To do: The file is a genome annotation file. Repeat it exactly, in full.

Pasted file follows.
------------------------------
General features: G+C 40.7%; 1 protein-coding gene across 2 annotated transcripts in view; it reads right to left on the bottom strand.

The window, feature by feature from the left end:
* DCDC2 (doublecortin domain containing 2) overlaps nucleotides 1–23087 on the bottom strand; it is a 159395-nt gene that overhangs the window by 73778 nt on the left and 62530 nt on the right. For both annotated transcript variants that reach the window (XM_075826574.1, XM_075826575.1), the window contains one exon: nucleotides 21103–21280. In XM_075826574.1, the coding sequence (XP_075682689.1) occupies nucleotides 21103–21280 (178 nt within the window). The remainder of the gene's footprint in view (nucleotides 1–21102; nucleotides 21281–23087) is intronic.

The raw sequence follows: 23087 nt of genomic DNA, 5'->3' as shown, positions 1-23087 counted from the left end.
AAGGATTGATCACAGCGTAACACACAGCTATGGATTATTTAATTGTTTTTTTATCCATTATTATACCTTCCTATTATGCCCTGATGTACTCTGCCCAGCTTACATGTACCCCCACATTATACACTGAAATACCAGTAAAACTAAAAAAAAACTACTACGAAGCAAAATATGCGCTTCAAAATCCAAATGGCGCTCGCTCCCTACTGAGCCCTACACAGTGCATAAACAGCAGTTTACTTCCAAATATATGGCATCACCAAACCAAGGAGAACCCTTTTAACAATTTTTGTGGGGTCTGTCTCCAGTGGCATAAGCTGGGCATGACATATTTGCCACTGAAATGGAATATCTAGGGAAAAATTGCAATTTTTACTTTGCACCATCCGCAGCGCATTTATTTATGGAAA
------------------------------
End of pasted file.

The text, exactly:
General features: G+C 40.7%; 1 protein-coding gene across 2 annotated transcripts in view; it reads right to left on the bottom strand.

The window, feature by feature from the left end:
* DCDC2 (doublecortin domain containing 2) overlaps nucleotides 1–23087 on the bottom strand; it is a 159395-nt gene that overhangs the window by 73778 nt on the left and 62530 nt on the right. For both annotated transcript variants that reach the window (XM_075826574.1, XM_075826575.1), the window contains one exon: nucleotides 21103–21280. In XM_075826574.1, the coding sequence (XP_075682689.1) occupies nucleotides 21103–21280 (178 nt within the window). The remainder of the gene's footprint in view (nucleotides 1–21102; nucleotides 21281–23087) is intronic.

The raw sequence follows: 23087 nt of genomic DNA, 5'->3' as shown, positions 1-23087 counted from the left end.
AAGGATTGATCACAGCGTAACACACAGCTATGGATTATTTAATTGTTTTTTTATCCATTATTATACCTTCCTATTATGCCCTGATGTACTCTGCCCAGCTTACATGTACCCCCACATTATACACTGAAATACCAGTAAAACTAAAAAAAAACTACTACGAAGCAAAATATGCGCTTCAAAATCCAAATGGCGCTCGCTCCCTACTGAGCCCTACACAGTGCATAAACAGCAGTTTACTTCCAAATATATGGCATCACCAAACCAAGGAGAACCCTTTTAACAATTTTTGTGGGGTCTGTCTCCAGTGGCATAAGCTGGGCATGACATATTTGCCACTGAAATGGAATATCTAGGGAAAAATTGCAATTTTTACTTTGCACCATCCGCAGCGCATTTATTTATGGAAA